Badger to Death – Workplace Idioms

Badger to Death – Workplace Idioms

Do you have one person in your office who’s notoriously hard to contact outside of work? They sit  in their cubicle and produce consistently good work, yet they’re consistently described by those around them as being “introverted” or a “lone wolf.” Thanks to social  media websites like Twitter and Facebook, you may find these people show a completely different side of their personality online. Talking to them can still be a challenge if they don’t respond to your messages as quickly as you expect, a habit that becomes especially pronounced if you happen to be working with this personality type on a project with a strict deadline requiring near constant communication. It’s important to respect their privacy and not badger to death issues related to the project
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Idiom: Badger to death

badger to deathThe idiom ‘badger to death’ means to annoy or bother someone or a group. It could also mean to harass or to persecute.

Example:

The prosecutor will likely badger to death the suspect until she gives him the information he’s been hoping elicit from her through subtle questions and outright accusations about the illicit nature of her employer’s business practices.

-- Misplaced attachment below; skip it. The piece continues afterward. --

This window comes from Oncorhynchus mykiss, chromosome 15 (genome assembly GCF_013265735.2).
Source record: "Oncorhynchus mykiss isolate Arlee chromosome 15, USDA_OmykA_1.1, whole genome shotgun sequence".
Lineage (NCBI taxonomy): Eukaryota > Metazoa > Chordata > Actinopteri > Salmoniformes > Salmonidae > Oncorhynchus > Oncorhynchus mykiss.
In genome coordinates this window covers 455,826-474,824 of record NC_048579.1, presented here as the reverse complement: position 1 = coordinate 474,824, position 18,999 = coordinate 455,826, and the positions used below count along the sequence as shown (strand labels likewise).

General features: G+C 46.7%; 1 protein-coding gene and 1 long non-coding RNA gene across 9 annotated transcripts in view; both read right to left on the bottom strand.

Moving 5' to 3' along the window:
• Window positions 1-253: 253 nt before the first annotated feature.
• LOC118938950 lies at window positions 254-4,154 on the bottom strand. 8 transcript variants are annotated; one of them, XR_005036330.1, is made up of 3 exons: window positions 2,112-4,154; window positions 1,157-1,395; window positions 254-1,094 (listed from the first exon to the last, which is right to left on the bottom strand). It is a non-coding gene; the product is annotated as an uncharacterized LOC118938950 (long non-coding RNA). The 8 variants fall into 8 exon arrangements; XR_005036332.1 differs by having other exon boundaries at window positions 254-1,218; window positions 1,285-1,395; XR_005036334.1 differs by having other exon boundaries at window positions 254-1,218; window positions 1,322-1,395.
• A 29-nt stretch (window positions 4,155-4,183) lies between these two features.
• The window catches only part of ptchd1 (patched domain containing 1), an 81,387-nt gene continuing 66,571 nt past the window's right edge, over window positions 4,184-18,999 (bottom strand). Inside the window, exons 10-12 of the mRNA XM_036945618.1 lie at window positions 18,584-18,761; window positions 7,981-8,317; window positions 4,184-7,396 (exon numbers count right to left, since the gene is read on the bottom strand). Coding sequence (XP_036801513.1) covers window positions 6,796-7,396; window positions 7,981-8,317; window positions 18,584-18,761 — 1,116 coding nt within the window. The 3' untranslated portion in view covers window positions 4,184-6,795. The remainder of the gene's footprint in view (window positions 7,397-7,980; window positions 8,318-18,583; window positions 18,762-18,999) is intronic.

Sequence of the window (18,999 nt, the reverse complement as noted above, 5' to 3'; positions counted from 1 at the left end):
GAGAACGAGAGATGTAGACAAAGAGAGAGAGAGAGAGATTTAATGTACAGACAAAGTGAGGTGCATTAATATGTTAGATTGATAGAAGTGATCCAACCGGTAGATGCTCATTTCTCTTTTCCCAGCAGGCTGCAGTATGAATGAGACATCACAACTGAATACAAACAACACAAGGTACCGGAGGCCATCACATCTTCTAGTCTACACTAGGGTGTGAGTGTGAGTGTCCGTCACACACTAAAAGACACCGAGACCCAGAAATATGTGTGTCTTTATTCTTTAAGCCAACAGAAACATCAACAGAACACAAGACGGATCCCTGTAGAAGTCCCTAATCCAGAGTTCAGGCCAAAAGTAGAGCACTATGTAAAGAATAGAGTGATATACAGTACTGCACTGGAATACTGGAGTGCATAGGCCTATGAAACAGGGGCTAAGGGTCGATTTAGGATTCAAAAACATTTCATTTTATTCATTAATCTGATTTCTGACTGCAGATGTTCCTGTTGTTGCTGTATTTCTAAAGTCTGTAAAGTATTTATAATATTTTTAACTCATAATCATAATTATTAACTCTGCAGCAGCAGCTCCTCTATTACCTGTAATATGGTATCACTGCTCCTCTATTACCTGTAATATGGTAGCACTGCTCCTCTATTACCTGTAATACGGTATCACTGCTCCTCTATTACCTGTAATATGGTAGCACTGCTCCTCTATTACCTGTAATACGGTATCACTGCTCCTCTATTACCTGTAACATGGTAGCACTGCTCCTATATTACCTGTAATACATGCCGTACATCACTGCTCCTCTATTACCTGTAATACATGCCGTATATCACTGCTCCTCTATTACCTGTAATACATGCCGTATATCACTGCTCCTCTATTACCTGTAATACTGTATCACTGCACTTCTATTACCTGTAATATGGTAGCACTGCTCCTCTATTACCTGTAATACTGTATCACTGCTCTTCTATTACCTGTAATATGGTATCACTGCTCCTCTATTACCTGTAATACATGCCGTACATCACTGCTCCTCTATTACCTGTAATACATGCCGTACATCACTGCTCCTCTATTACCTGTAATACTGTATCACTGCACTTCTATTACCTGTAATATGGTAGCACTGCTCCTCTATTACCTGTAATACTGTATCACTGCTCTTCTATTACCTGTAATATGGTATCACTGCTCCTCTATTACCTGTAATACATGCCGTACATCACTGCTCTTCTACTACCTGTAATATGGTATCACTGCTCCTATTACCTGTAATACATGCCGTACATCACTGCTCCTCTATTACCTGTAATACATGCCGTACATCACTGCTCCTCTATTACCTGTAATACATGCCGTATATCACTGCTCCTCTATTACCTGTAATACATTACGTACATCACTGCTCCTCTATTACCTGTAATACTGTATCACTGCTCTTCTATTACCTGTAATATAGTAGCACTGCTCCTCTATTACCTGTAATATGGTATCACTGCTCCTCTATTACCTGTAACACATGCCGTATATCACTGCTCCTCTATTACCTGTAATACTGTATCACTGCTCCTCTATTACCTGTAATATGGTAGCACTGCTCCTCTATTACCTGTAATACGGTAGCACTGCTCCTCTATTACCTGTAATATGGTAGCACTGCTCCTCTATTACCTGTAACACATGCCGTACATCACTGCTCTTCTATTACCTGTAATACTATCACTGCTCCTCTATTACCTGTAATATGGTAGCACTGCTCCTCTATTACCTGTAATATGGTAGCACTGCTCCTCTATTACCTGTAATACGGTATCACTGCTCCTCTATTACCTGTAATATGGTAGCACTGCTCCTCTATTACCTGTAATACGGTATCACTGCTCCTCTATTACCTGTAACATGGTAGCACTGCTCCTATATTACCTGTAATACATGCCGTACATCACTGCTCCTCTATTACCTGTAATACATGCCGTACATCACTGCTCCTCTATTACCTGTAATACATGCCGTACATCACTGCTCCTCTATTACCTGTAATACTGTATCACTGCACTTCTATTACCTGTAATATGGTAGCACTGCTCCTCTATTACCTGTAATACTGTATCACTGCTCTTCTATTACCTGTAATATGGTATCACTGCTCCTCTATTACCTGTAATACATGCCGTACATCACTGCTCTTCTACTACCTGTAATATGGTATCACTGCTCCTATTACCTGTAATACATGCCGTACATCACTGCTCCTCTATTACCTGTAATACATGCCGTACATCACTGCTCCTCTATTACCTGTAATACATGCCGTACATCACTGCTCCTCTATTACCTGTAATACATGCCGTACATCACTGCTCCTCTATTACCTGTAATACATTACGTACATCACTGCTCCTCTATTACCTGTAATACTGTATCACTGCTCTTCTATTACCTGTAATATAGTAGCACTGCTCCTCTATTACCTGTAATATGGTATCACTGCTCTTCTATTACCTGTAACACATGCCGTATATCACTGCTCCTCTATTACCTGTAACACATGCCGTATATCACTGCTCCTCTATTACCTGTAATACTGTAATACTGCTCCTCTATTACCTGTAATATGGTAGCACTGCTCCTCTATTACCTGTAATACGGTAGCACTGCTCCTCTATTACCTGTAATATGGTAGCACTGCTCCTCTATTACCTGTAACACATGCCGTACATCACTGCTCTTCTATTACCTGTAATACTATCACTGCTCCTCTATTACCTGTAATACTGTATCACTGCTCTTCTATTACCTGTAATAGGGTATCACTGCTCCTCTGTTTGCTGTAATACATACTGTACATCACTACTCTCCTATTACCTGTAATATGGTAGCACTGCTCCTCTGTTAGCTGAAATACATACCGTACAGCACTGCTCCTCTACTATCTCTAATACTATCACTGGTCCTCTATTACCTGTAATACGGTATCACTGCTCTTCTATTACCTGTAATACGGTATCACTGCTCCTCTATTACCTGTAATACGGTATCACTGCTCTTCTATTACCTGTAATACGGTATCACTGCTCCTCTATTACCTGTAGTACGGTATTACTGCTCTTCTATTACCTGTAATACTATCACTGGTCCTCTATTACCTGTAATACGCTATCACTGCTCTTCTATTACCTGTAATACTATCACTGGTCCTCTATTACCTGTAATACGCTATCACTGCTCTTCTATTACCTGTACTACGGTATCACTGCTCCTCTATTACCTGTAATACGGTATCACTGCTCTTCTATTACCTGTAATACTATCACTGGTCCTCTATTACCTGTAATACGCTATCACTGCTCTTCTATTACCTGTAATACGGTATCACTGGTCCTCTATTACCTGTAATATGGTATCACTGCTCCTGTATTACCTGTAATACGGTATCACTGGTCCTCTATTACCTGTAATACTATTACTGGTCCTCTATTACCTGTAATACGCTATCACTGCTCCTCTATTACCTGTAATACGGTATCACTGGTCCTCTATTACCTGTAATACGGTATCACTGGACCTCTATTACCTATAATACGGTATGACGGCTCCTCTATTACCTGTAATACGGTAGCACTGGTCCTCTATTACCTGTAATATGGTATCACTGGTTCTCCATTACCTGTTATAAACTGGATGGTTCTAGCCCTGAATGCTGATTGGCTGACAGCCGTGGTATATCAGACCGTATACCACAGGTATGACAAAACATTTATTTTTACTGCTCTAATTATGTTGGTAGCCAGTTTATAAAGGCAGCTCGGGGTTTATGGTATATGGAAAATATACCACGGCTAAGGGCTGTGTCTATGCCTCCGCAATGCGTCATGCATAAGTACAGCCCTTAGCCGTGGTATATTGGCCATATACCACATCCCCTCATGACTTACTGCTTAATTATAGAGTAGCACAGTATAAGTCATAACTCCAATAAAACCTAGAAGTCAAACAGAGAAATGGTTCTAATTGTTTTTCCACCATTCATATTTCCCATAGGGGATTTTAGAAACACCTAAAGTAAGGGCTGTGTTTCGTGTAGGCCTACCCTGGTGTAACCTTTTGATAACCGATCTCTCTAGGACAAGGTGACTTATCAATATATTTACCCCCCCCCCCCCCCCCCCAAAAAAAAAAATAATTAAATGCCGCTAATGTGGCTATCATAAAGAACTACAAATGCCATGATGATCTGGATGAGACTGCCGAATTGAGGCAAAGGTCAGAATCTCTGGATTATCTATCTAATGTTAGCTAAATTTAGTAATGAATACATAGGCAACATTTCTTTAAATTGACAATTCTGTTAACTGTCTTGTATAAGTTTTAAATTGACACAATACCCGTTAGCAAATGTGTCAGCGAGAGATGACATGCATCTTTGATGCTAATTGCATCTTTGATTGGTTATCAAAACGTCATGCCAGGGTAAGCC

Origin:

There was once a sport called badger-baiting where badgers and dogs were pitted against each other. Although one may think that dogs have an unfair advantage over their smaller opponents, the sport has actually proven that badgers were nothing short persistent when placed in this type of scenario . They are an extremely tenacious breed, unrelenting in their attack as they bit opponents to death.

‘Badgering’ has also become such a common verb that relates to a persistent pattern of behavior that is either designed to annoy another person, or one that starts out with good intentions but ends up annoying the other person regardless

The first recorded use of the idiom does not exactly refer to badger-baiting, but to theatrical performances. In 1790, a journal for the dramatic arts called The Bystander says:

“It is always worth a manager’s while to engage a performer for three years. The first he is a drudge; the second he is a servant of all work; the third badgered to death, and at length dismissed.”

Badger-baiting was eventually made illegal, but the use of the term caught on.

Accent Pros idioms series

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2017-03-23T06:46:30-05:00By |